China, Rights, Silence and a Challenge

I am here to make a challenge.

I was recently reading a report from Human Rights Watch on the Chinese government’s failure to deliver on its National Human Rights Action Plan (NHRAP). The NHRAP is a broad document drawn up in 2009 to address the most basic of human and social rights questions within China today. It creates targets for the expansion of rights to basic standards of living, assembly, information, speech and the rights of ethnic groups. On it’s own, it is a laudable document.

The cynic in me believes that the document is nothing but a smoke screen designed to deflect criticism of what is, from my perspective, a brutal and authoritarian one-party government representing the interests of only the most wealthy members of a single ethnic group.

According to HRW, little progress has been made in terms of information, speech and political rights, and according to monitors, the situation has only gotten worse. The report contains a litany of abuses which have increased from 2009-2010, not the least of which include torture, illegal detention, broad use of the death penalty, heavier restrictions on the dissemination of information and internet freedom, arrests and disappearances of political dissidents and tighter controls on Uighurs and Tibetan groups.

All of this should be of no surprise to anyone. However, I am often curious as to what the average Chinese citizen feels about the broad abuses and totalitarian nature of it’s government. Here at the University of Michigan, science departments are filled with students from China. In some departments, the number of Chinese graduate students dwarfs that of domestic students. Yet, only once have I ever heard a Chinese student express anything remotely political, and that was to slam Japan’s incredible abuses during World War II. Outside of that, the only things I have seen were demonstrations against free-Tibet protesters during the Beijing Olympics.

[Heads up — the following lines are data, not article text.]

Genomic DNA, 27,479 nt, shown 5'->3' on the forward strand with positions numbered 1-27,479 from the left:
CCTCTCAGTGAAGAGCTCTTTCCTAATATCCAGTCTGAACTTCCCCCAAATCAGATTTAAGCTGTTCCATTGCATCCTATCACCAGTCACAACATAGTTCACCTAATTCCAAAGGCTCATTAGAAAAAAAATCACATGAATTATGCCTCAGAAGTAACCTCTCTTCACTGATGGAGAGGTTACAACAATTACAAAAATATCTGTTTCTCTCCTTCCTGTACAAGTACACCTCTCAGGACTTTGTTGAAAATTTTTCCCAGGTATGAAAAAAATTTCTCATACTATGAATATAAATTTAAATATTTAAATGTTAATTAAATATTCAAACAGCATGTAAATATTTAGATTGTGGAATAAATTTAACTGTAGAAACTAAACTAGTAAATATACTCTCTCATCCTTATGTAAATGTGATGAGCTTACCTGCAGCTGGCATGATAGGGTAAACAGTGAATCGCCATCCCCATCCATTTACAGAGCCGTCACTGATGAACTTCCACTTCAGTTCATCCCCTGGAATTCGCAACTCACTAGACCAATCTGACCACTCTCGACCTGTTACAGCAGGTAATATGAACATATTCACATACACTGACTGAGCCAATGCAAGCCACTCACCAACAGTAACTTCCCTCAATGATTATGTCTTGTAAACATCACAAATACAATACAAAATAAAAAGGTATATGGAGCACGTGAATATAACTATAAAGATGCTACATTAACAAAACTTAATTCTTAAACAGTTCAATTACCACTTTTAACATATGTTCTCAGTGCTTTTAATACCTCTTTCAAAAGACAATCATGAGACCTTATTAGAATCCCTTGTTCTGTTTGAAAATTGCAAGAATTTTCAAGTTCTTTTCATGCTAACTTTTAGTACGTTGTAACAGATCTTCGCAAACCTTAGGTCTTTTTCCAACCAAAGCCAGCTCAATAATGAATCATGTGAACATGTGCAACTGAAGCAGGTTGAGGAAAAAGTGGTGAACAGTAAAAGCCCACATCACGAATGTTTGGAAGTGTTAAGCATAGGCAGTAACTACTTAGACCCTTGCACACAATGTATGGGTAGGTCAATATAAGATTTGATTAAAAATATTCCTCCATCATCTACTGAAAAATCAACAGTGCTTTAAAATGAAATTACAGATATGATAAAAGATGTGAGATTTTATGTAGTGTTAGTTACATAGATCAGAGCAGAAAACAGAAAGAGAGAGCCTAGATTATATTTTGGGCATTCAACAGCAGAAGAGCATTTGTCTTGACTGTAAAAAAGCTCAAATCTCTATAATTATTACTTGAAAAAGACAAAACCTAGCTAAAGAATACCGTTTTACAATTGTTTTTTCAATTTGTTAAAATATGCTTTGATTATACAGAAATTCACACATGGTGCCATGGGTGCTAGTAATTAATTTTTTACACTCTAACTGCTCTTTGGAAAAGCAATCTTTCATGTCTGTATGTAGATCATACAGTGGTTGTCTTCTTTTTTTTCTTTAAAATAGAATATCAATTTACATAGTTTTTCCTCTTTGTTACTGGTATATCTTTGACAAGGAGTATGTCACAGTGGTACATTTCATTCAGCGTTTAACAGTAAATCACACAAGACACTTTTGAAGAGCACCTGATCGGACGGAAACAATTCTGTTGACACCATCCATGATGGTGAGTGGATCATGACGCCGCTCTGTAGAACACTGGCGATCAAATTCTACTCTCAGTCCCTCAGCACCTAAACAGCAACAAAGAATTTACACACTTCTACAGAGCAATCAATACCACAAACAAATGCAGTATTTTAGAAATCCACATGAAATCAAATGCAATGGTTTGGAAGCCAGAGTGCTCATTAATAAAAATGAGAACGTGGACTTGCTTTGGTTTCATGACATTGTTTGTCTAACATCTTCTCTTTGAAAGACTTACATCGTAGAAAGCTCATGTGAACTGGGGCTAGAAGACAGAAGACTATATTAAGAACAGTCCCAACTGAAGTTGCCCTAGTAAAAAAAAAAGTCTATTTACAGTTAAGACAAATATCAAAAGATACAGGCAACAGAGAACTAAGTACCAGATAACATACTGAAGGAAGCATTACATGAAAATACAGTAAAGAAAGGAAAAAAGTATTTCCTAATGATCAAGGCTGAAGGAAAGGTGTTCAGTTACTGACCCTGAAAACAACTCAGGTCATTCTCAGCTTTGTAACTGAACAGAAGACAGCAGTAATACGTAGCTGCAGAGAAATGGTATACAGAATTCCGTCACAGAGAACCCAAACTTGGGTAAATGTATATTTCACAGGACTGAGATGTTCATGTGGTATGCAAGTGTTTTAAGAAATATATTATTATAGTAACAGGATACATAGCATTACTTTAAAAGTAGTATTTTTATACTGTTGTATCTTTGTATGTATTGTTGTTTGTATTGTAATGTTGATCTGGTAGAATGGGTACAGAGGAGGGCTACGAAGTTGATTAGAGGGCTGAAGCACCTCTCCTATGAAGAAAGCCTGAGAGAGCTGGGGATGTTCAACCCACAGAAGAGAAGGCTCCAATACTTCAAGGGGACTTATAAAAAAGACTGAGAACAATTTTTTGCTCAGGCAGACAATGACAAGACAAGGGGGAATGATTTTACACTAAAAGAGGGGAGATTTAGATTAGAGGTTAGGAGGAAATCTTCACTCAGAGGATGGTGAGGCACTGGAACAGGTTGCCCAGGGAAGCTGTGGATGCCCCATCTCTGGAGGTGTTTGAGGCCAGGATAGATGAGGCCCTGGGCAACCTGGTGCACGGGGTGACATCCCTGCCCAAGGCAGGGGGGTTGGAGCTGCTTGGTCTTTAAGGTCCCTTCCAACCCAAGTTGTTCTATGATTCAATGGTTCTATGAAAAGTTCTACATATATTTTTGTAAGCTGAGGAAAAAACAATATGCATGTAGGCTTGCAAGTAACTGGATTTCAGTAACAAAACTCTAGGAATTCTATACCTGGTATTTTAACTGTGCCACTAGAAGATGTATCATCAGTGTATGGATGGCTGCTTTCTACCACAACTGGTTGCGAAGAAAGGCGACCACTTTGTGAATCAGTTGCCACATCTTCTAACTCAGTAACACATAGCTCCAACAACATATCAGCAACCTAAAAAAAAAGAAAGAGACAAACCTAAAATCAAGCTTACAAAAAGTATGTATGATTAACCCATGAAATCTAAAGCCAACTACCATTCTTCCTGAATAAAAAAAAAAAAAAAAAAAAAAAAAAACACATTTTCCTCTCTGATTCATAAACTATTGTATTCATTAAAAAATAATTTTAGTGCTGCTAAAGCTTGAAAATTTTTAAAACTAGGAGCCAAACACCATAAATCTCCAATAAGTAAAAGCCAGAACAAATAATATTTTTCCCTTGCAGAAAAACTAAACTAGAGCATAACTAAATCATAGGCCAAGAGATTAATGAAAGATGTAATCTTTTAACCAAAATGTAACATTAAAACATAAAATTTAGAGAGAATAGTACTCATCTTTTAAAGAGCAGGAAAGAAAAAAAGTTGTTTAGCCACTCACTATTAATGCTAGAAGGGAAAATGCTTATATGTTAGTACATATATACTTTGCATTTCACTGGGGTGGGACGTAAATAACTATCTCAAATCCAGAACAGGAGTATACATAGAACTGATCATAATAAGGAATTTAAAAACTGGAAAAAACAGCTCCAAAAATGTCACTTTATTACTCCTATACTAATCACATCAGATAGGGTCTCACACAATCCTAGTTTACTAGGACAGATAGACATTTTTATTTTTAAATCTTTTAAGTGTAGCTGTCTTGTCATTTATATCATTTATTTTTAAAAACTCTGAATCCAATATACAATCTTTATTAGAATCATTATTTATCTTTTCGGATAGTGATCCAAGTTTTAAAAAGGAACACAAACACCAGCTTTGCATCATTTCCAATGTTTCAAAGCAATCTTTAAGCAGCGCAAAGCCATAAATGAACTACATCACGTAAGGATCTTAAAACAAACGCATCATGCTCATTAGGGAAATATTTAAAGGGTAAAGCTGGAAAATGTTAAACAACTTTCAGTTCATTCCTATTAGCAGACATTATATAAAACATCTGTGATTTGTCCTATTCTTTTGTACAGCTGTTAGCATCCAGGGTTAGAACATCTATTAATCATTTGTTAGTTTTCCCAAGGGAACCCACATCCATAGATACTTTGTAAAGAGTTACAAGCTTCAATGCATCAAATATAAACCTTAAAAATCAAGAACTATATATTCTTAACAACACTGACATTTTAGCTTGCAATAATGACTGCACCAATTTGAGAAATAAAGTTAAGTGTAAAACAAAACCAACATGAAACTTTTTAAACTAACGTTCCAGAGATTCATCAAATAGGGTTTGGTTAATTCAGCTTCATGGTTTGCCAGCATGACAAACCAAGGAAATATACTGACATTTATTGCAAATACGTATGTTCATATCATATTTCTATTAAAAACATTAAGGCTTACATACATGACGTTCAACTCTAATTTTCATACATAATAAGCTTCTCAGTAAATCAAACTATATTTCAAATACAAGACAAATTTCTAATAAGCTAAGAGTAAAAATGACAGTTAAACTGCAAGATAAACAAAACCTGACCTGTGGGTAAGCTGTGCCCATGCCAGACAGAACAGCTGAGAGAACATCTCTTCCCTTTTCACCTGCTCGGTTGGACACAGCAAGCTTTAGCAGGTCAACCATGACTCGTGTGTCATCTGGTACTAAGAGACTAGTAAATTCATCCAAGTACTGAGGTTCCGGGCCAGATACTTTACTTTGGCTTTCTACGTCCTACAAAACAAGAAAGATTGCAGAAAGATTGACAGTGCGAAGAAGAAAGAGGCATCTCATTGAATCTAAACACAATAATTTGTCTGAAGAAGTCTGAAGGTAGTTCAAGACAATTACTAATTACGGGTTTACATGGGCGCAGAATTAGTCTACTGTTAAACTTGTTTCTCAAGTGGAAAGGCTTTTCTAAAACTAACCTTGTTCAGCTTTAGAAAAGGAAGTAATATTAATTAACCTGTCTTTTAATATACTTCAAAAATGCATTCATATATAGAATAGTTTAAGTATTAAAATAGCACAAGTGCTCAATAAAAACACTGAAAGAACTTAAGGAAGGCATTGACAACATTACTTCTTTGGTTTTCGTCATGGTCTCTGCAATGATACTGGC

In short, the silence is deafening.

I am very familiar with (and disgusted by) the incredible abuses of the United States government and US based businesses. We tend to wage the most egregious abuses against people who don’t have the right to vote or who live outside the US. Historically, we have committed genocide, silenced dissidents by putting bullets through their heads and are noted for vast abuses against ethnic minorities, not the least of which includes the slave trade.

There, I got that out of the way. A criticism of China is not to assume superiority of the United States or Europe. In fact, it is because some people in the West are so familiar with the fruits of genocide, racism and business/governments out of control that we criticize China. Plus, they make stuff cheaply for us, using the poorly paid, desperately poor people from the countryside, racking the conscience of some.

So, I challenge anyone from China to explain to me how the vast abuses of the Chinese government are in the least bit defensible. Please explain to me how these abuses are in anyway different from former occupiers such as Japan and Britain. Please explain to me how the occupation of Tibet and the cultural genocide of the Tibetans is vastly different from the Japanese occupation of East Asia or the colonization of Africa, or the Native American genocide.

Please perhaps explain to me what exactly the Chinese government is so afraid of that it needs to jail and torture all persons critical of its policies. Is the Republic truly that weak?

I do not seek to humiliate, I seek to understand. I would very much like to know if there are people out there who may be as outraged as I am.

You can contact me anonymously if you wish.

My email address is

About Pete Larson

Researcher at the University of Michigan Institute for Social Research. Lecturer in the University of Michigan School of Public Health and at the University of Massachusetts Amherst. I do epidemiology, public health, GIS, health disparities and environmental justice. I also do music and weird stuff.

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